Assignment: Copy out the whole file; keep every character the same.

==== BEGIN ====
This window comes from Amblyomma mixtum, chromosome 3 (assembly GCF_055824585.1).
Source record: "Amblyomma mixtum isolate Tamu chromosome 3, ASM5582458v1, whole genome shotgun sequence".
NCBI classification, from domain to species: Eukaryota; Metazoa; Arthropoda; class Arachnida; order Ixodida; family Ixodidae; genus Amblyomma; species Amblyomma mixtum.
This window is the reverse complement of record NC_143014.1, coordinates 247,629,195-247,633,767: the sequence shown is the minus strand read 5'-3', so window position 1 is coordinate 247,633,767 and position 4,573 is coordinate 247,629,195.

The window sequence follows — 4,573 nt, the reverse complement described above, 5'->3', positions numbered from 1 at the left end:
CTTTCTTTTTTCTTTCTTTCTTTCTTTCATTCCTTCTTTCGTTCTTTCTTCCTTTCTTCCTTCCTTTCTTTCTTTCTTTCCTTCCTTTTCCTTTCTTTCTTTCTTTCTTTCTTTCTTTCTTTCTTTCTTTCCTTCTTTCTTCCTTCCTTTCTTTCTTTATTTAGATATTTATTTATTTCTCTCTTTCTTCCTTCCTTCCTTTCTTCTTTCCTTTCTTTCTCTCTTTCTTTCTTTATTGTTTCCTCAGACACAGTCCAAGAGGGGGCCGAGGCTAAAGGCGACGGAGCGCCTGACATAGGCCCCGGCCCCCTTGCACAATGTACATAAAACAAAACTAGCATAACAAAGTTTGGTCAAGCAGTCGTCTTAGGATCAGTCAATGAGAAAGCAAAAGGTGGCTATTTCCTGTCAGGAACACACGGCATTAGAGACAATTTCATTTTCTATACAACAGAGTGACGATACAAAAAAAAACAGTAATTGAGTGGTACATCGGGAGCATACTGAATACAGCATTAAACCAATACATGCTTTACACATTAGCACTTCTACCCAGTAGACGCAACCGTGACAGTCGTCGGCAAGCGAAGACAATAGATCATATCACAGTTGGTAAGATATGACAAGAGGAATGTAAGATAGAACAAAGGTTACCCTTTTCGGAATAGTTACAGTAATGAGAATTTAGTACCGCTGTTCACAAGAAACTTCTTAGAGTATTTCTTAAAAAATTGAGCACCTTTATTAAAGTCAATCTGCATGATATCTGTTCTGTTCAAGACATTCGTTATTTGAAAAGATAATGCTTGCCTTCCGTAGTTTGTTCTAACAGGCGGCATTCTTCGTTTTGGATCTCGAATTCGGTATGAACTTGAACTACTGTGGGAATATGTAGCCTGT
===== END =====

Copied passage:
This window comes from Amblyomma mixtum, chromosome 3 (assembly GCF_055824585.1).
Source record: "Amblyomma mixtum isolate Tamu chromosome 3, ASM5582458v1, whole genome shotgun sequence".
NCBI classification, from domain to species: Eukaryota; Metazoa; Arthropoda; class Arachnida; order Ixodida; family Ixodidae; genus Amblyomma; species Amblyomma mixtum.
This window is the reverse complement of record NC_143014.1, coordinates 247,629,195-247,633,767: the sequence shown is the minus strand read 5'-3', so window position 1 is coordinate 247,633,767 and position 4,573 is coordinate 247,629,195.

The window sequence follows — 4,573 nt, the reverse complement described above, 5'->3', positions numbered from 1 at the left end:
CTTTCTTTTTTCTTTCTTTCTTTCTTTCATTCCTTCTTTCGTTCTTTCTTCCTTTCTTCCTTCCTTTCTTTCTTTCTTTCCTTCCTTTTCCTTTCTTTCTTTCTTTCTTTCTTTCTTTCTTTCTTTCTTTCCTTCTTTCTTCCTTCCTTTCTTTCTTTATTTAGATATTTATTTATTTCTCTCTTTCTTCCTTCCTTCCTTTCTTCTTTCCTTTCTTTCTCTCTTTCTTTCTTTATTGTTTCCTCAGACACAGTCCAAGAGGGGGCCGAGGCTAAAGGCGACGGAGCGCCTGACATAGGCCCCGGCCCCCTTGCACAATGTACATAAAACAAAACTAGCATAACAAAGTTTGGTCAAGCAGTCGTCTTAGGATCAGTCAATGAGAAAGCAAAAGGTGGCTATTTCCTGTCAGGAACACACGGCATTAGAGACAATTTCATTTTCTATACAACAGAGTGACGATACAAAAAAAAACAGTAATTGAGTGGTACATCGGGAGCATACTGAATACAGCATTAAACCAATACATGCTTTACACATTAGCACTTCTACCCAGTAGACGCAACCGTGACAGTCGTCGGCAAGCGAAGACAATAGATCATATCACAGTTGGTAAGATATGACAAGAGGAATGTAAGATAGAACAAAGGTTACCCTTTTCGGAATAGTTACAGTAATGAGAATTTAGTACCGCTGTTCACAAGAAACTTCTTAGAGTATTTCTTAAAAAATTGAGCACCTTTATTAAAGTCAATCTGCATGATATCTGTTCTGTTCAAGACATTCGTTATTTGAAAAGATAATGCTTGCCTTCCGTAGTTTGTTCTAACAGGCGGCATTCTTCGTTTTGGATCTCGAATTCGGTATGAACTTGAACTACTGTGGGAATATGTAGCCTGT